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Are There Gaps in Labeling Security and Sampling Programs?

May 19, 2010 – 12:56 pm
McNeil Consumer Healthcare’s recent recall of certain children’s products appears to be related to quality issues. And now FDA is widening its investigation. However, I read FDA’s inspection report a few days ago and learned there were some packaging-related observations included, too. It is unclear whether any of these would have been reason enough for a recall. But making note of these observations may serve to educate others in the industry.
For instance, FDA inspectors noted that “strict control is not exercised over labeling issued for use in drug product labeling operations.” Specifically, “labeling was not stored in a locked cage with limited access,” read the report.
The labeling observation intrigues me because strict accounting of label supplies should be part of a company’s error-prevention program as well as a brand security program. But how is this commonly achieved throughout the industry? Are there gaps that need to be addressed? By whom?
Also from the inspection report: “There is no written testing program designed to assess the stability characteristics of drug products.” Specifically, “stability samples collected off of the packaging line for lots . . . were pulled from the beginning of the packaging run. . . . Stability samples are not representative samples from the beginning, middle, and end of the fill run specifically for the three batches with super potent end sample fills.”
I have heard many questions from the industry about sampling, and this observation should serve to address some. Packagers wonder how to develop a statistically sound sampling method. FDA very clearly seems to state that sampling should involve the beginning, middle, and end of a run. Is this enough feedback from FDA–or is a more-specific plan required?

Daphne Allen

  1. One Response to “Are There Gaps in Labeling Security and Sampling Programs?”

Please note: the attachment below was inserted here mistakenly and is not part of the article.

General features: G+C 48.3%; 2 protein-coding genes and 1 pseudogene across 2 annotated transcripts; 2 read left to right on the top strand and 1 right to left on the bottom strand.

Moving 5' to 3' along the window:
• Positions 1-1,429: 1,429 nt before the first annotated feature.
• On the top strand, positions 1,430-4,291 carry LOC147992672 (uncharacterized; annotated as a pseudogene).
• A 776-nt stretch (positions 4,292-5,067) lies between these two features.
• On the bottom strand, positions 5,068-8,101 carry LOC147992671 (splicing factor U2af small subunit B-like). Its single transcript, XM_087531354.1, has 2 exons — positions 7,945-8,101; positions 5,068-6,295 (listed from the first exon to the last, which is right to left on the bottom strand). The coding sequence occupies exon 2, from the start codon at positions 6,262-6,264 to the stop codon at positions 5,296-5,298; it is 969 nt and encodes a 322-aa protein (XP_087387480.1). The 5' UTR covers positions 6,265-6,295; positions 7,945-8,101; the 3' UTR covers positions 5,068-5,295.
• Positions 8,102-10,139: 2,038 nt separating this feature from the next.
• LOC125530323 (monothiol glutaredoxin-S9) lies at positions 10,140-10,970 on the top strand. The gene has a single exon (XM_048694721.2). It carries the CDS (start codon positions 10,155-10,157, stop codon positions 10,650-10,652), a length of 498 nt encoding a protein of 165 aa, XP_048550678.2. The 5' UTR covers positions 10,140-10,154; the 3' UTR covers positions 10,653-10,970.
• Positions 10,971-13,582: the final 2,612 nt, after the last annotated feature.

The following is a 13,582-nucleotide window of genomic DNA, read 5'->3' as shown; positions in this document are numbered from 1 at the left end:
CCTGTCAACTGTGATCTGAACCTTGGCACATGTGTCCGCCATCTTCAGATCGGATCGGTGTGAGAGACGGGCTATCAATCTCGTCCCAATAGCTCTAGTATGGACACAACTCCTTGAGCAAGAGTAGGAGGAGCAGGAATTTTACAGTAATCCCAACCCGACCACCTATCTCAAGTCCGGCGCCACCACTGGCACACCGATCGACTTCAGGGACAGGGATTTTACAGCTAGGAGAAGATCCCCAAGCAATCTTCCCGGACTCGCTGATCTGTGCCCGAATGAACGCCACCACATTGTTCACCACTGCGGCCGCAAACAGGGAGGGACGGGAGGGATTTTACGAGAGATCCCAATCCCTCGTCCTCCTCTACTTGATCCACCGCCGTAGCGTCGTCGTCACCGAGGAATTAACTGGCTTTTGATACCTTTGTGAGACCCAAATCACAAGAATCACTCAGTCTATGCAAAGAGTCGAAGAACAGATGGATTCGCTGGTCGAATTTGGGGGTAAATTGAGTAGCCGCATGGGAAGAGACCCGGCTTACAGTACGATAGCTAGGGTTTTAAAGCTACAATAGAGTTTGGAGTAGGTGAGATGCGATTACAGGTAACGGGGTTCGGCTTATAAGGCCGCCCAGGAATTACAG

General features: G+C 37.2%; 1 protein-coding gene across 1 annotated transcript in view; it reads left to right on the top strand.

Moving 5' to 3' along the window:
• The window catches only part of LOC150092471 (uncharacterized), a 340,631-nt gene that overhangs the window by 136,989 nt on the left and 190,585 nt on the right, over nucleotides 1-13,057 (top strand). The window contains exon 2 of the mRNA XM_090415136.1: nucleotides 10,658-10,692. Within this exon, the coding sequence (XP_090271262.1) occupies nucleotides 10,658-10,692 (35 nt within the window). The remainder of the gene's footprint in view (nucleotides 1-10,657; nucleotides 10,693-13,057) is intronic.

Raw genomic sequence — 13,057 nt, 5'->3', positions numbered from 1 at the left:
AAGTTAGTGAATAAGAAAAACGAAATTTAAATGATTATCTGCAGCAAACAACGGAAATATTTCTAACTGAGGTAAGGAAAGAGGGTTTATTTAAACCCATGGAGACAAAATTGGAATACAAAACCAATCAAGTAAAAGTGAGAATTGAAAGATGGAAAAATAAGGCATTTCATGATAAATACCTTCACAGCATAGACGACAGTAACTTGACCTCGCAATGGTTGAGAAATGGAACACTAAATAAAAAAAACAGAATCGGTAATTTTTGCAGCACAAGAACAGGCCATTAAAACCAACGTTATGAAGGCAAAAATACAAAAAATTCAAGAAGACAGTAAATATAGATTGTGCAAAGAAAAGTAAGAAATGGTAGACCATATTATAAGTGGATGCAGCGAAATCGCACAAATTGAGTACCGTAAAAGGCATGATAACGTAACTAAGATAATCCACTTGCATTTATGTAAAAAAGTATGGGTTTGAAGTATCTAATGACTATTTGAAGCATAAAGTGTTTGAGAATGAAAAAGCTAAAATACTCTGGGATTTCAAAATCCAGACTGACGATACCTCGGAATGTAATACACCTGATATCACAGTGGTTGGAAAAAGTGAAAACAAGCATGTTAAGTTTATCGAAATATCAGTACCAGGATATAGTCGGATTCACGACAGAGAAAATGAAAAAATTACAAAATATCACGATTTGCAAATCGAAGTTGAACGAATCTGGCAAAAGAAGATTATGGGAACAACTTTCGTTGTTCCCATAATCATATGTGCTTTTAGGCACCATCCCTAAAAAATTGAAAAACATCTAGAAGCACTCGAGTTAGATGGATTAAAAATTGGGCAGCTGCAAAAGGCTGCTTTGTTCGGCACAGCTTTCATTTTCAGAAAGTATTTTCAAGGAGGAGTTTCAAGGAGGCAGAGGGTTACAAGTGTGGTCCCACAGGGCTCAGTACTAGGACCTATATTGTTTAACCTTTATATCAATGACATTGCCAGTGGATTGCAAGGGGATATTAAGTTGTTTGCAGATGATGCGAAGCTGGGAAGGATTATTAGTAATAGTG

2. Daphne – Interesting observations regarding labeling security. Given the FDA’s broad application of the term “labeling” to include documents such as package inserts and IFUs, as well as labels that are applied to finished goods, did the report provide any details in that regard?

    Another thing that jumps out at me is that the quote you excerpted would seem to imply McNeil was/is pre-printing finished good labels well in advance of applying them to products. Otherwise, the only risk of unsecured labeling supplies is pilfery; akin to stealing pens from the office supply cabinet, which is hardly a regulatory issue. In other words, a strict accounting of labeling supplies should only be a regulatory concern once they are printed as finished good labels ready for application.

    Thus, I think the real question – which may or may not apply to the McNeil situation – is if there are gaps in identification and reconciliation of printed product labels within pharma and device manufacturing environments. And, the answer is yes.

    In my humble experience, reconciliation of printed labels is most commonly achieved with manual reporting by shop-floor personnel at the end of a production run (i.e. X total labels printed, of which X were applied to product and X were scrapped). As you might imagine, the risk of human error is significant, as is the risk of diversion for counterfeiting purposes.

    By Patrick Kearney on Jun 23, 2010

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